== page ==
If you look closely at the diseases/illnesses listed above, you’ll probably notice that some of these issues have a tendency to hit elderly populations the hardest. That observation brings us to the main focus point of this post – vitamin D supplementation is important for your health now but it’s critical for your future quality of life. To really drive this point home, let’s take a closer look at the role vitamin D plays in dementia and osteoporosis.
Beginning with dementia, vitamin D is involved in the synthesis of neurotransmitters and neurotrophins and contributes to neuroprotection (anti-inflammatory and antioxidant effects). These benefits to overall brain health combined with a strong association between cognitive decline and hypovitaminosis D, combine to make a compelling argument for dementia prevention through vitamin D supplementation. Even if symptoms could only be slightly alleviated, a 1% improvement to our quality of life is still an improvement.
Switching to osteoporosis, when vitamin D levels are low, calcium absorption can drop by up to 90%. You or a loved one may be taking a calcium supplement but are essentially not able to utilize it in any significant way. Vitamin D also plays a substantial role in the strength of our fast twitch muscle fibers and when deficient, older adults can experience postural sway and issues with balance, leading to more falls. And while it’s less of a concern, stronger bones and better muscular strength can result in more mobility/freedom to remain independent with age.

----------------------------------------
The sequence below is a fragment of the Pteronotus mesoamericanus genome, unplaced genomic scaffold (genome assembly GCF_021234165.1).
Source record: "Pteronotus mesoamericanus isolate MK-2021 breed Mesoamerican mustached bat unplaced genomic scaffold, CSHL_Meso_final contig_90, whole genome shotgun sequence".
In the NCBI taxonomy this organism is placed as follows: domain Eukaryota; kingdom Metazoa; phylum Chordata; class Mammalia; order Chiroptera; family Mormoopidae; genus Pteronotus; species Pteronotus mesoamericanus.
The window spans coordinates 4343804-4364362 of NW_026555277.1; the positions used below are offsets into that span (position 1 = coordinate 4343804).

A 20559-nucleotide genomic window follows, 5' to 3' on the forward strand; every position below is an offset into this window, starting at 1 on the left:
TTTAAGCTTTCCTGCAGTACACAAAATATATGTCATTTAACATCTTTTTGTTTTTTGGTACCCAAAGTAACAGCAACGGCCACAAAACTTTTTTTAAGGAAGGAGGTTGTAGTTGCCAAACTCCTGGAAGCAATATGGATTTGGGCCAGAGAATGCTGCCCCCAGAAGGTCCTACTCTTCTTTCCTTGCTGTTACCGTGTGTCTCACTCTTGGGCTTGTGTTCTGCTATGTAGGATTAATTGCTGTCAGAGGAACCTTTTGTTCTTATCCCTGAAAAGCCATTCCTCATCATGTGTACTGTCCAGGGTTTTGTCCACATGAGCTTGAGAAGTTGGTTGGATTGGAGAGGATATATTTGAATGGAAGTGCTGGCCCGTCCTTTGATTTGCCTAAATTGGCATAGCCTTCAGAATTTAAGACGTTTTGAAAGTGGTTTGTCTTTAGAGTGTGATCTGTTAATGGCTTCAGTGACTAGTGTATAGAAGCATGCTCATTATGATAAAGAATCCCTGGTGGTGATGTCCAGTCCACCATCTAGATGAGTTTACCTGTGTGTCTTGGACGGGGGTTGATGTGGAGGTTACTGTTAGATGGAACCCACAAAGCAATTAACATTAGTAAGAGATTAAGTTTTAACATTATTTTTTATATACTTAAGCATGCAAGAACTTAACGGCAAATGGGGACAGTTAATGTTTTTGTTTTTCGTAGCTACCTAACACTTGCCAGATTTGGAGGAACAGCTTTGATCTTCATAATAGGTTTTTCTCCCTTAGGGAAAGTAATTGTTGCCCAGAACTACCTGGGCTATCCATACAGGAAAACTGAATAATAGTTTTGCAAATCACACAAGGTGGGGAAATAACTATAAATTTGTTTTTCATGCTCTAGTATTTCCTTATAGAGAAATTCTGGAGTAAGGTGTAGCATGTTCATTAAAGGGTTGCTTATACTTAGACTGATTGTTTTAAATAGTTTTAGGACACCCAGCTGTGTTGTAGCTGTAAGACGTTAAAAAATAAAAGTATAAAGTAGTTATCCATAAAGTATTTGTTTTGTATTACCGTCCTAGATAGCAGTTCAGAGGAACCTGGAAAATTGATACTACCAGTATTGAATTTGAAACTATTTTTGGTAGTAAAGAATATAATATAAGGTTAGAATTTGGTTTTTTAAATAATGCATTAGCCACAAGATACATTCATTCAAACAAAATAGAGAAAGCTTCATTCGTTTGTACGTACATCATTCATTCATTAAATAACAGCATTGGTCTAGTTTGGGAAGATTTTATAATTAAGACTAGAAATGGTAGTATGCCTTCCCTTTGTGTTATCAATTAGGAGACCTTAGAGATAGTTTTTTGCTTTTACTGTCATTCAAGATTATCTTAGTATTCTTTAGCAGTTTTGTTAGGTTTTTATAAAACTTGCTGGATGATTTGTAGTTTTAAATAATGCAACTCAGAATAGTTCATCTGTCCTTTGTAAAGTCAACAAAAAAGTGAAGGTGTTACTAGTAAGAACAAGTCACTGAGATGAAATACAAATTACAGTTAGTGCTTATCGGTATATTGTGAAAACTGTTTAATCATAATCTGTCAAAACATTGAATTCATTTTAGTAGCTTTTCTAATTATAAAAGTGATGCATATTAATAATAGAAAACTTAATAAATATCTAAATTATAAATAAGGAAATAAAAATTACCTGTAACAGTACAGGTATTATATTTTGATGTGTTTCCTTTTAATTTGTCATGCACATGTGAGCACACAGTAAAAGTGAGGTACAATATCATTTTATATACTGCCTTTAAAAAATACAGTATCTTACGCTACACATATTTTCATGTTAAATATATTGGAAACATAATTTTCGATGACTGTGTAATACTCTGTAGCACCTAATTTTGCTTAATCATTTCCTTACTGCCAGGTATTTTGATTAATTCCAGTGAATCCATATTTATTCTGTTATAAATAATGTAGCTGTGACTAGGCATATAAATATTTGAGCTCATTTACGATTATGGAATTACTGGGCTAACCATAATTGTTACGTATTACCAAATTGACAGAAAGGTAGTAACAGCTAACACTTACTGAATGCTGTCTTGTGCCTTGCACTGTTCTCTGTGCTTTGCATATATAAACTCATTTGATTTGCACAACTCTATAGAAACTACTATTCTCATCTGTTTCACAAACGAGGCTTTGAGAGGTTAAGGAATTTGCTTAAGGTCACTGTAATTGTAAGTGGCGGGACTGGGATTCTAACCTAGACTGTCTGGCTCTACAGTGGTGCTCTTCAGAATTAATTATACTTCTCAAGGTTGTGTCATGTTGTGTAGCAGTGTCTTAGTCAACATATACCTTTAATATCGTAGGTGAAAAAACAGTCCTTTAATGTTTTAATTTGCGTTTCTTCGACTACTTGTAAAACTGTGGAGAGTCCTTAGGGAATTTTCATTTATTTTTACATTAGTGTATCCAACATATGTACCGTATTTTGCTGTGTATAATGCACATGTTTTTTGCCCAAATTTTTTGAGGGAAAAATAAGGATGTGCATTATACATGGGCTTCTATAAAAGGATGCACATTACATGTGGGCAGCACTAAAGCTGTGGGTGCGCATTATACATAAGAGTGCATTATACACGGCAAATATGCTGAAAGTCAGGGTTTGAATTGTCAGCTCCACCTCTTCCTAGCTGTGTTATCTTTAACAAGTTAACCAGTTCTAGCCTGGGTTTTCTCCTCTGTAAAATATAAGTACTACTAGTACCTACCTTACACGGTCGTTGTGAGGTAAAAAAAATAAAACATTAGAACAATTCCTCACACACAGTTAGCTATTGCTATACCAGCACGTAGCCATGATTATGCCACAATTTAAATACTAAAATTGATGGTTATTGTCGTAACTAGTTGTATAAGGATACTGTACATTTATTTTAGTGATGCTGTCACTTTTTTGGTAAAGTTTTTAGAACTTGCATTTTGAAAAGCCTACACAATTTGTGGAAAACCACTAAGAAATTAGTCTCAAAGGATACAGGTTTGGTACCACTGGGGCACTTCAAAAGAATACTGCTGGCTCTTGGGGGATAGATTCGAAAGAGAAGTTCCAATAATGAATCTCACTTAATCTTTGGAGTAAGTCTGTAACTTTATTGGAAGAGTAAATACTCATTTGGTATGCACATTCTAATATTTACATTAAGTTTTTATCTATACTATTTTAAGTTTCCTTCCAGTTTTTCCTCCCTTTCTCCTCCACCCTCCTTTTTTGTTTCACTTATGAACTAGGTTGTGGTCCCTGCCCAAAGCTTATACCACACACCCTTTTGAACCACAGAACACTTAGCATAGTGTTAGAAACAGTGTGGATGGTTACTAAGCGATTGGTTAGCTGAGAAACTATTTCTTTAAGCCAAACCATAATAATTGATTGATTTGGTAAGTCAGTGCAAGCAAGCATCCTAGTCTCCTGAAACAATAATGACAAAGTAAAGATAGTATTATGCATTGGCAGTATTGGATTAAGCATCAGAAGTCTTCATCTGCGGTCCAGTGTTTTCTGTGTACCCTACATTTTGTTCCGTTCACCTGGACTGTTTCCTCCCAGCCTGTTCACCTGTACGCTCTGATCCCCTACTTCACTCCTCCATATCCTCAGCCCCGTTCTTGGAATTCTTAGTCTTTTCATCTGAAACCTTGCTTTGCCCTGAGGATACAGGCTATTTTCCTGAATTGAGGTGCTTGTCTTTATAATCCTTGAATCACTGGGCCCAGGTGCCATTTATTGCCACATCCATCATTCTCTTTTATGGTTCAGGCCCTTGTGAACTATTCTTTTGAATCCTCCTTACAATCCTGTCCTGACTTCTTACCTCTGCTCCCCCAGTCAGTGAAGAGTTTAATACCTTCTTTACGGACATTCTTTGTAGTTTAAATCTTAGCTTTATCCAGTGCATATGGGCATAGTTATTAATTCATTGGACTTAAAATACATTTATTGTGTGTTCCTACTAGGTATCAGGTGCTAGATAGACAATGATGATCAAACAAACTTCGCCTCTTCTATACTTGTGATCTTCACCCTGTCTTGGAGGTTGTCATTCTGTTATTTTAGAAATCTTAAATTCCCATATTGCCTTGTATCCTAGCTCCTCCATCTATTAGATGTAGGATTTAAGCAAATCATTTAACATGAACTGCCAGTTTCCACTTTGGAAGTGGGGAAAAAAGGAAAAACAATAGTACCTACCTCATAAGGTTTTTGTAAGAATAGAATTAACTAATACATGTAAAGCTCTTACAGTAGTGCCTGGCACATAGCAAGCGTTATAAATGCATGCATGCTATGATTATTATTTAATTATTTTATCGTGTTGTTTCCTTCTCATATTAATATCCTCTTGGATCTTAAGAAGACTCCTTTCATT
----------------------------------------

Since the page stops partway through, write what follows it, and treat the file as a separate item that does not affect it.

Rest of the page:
When combined, a sharper mind, stronger bones, and fewer falls all thanks to vitamin D supplementation can drastically improve our quality of life down the road and the lives of our elderly loved ones.
To wrap things up, let’s quickly cover dosage and absorption.
Regarding absorption, vitamin D is fat soluble and must be taken with a fat source in order to be used by the body. I recommend that you take it and all of your other vitamins with your first meal of the day. For dosage, unfortunately it varies so much from person to person that I don’t feel comfortable making a strong recommendation here. Values range from 600 IUs/day to up to 10,000 IUs/day, depending on the needs of the individual. However, a range of 1000-2000 IUs per day is probably safe and effective for most adults. Just be sure to check with your doctor or speak with a registered dietitian before taking any pills or powders.
If you’d like to talk with me about vitamin D in more detail or anything else related to fitness/nutrition, shoot me an email. I’d love to chat.
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Muscogiuri, G., Altieri, B., Annweiler, C., Balercia, G., Pal, H. B., Boucher, B. J., … Colao, A. (2016). Vitamin D and chronic diseases: the current state of the art. Archives of Toxicology, 91(1), 97–107.
Nair, R., & Maseeh, A. (2012). Vitamin D: The “sunshine” vitamin. Journal of pharmacology & pharmacotherapeutics, 3(2), 118–126.